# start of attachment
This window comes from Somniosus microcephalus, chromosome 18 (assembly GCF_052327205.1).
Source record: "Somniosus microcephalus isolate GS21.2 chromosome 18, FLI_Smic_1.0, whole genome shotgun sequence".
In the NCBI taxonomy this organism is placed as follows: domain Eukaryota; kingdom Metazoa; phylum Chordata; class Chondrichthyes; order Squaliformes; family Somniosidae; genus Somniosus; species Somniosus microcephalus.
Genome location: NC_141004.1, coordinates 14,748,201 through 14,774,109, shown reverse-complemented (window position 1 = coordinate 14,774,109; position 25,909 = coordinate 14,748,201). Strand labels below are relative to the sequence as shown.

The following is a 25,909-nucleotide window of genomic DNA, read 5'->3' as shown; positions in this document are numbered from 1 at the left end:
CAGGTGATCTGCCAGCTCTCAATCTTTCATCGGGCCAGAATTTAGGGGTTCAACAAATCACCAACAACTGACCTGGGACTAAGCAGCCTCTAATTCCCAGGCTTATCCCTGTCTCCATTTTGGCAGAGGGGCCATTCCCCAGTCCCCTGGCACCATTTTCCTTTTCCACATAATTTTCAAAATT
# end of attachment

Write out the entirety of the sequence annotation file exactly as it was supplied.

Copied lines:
This window comes from Somniosus microcephalus, chromosome 18 (assembly GCF_052327205.1).
Source record: "Somniosus microcephalus isolate GS21.2 chromosome 18, FLI_Smic_1.0, whole genome shotgun sequence".
In the NCBI taxonomy this organism is placed as follows: domain Eukaryota; kingdom Metazoa; phylum Chordata; class Chondrichthyes; order Squaliformes; family Somniosidae; genus Somniosus; species Somniosus microcephalus.
Genome location: NC_141004.1, coordinates 14,748,201 through 14,774,109, shown reverse-complemented (window position 1 = coordinate 14,774,109; position 25,909 = coordinate 14,748,201). Strand labels below are relative to the sequence as shown.

The following is a 25,909-nucleotide window of genomic DNA, read 5'->3' as shown; positions in this document are numbered from 1 at the left end:
CAGGTGATCTGCCAGCTCTCAATCTTTCATCGGGCCAGAATTTAGGGGTTCAACAAATCACCAACAACTGACCTGGGACTAAGCAGCCTCTAATTCCCAGGCTTATCCCTGTCTCCATTTTGGCAGAGGGGCCATTCCCCAGTCCCCTGGCACCATTTTCCTTTTCCACATAATTTTCAAAATT